In case you missed it, the world stopped moving today to witness the birth of another Google product: the much-ballyhooed "Twitter-Killer," Buzz, which offers much of the functionality of Twitter in a more Facebook-like setting (plus location data) built directly into Gmail. CNET's Larry Magid started the #GoogSoc ("Google Social") hashtag for the event, kicking off a discussion about Twitter's newest competitor on Twitter itself--and he was the first one up to the mic with a question for Google Founder Sergey Brin and his team after their presentation. Larry asked about privacy concerns raised by Buzz and Brin responded, as Larry puts it:
that there are privacy controls built-into both the web and mobile Buzz applications but, by default, much of your information is public. For example, if you don't specify that a Buzz should only be seen by your friends, it's made available to everyone and indexed by the Google search engine. Like Facebook, Buzz gives you the ability to create lists so you can have a separate Buzz group for your drinking buddies and another one for people at work. However,as with all privacy tools, the key is how you use them. My concern is that some people might forget to use the privacy tools and send the wrong information to the wrong people.
There are also controls on whether your geo-location is disclosed but, again, it's up to the user to be careful on how they use them. Imagine sending a post out to your significant other that you're stuck at work only to accidentally reveal that you're actually located in a romantic restaurant down the street from the office?
I'm glad that Larry is raising these concern as someone who has done yeoman's work in educating Internet users, especially kids, about how to "Connect Safely
" online (the name of his advocacy group). The fact that companies like Google know they'll get questions like Larry's is hugely important in keeping them on their toes to continually plan for "privacy by design."
But I do worry that those with a political axe to grind will take these same questions and twist them into arguments for regulation based on the idea that if some people forget to use a tool or just don't get care as much about protecting their privacy as some self-appointed "privacy advocates" think they should, the government--led by Platonic philosopher kings who know what's best for us all--should step in to protect us all from our own forgetfulness, carefulness or plain ol' apathy. After all, consumers are basically mindless sheep and if the government doesn't look after them, the digital wolves will devour them whole!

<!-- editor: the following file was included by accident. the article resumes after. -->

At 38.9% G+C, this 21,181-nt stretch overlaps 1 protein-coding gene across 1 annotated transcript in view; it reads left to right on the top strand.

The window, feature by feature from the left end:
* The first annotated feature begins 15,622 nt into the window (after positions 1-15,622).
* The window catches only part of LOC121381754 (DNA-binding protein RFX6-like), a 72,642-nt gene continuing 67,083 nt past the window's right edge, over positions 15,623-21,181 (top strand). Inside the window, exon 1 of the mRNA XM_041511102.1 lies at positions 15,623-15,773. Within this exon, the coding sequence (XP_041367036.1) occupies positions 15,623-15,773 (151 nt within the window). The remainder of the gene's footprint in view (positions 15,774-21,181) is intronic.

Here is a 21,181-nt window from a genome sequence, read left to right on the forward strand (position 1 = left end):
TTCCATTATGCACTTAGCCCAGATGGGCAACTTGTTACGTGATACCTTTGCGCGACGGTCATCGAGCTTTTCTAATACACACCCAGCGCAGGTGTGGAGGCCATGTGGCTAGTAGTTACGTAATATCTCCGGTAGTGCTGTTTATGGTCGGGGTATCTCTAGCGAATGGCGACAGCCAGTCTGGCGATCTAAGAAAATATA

Concretely, one complaint raised in the Twittosphere about Buzz during today's press conference was the fact that, while users can chose whether to make each post public or private, the default setting is public. (It's worth noting that the setting is "sticky" to whatever the setting for your last post was and if you post something you didn't mean to, you can delete it). I wouldn't be surprised to see our friends at the Electronic Privacy Information Center (EPIC) fire off a complaint to the FTC demanding that Google be required to change this default setting to "private," or at least make users go through some kind of special opt-in before the default setting can be changed to "public."
If that doesn't sound so crazy to you, just stop for a moment and ask yourself how many Twitter users you know locked down their profiles. I only know one: Jim Harper, whatsadamattawidyou? And then ask just how useful Twitter would be if even more people did that.
There's also bound to be a lot of angst about the sharing of the Buzz user's location--even though the user has to choose to share that information AND gets a special opt-in the first time he/she does so.
What Buzz offers that Twitter does not is granularity of control, so that each user can decide who gets to see each post (and also whether to share their location for each post). That's exactly what Facebook began offering when it updated its privacy controls late last year, bu that didn't stop EPIC from rushing to the FTC to insist that the company start over on its privacy controls--and that government bureaucrats start making user interface decisions.
Let's hope we don't head further down that road. I'd much prefer to stay on the road to user empowerment land. Sure, we'll probably all make a few mistakes here and there, sharing things we didn't mean. But is it really such a burden for us all to take some responsibility for looking twice before we hit "send?" This is particularly true if the harm you're concerned about comes from lying to someone (to use Larry's example above). Having privacy management tools like those offered by Google Buzz and Facebook will probably make us all a little more careful and perhaps even a tad bit more honest.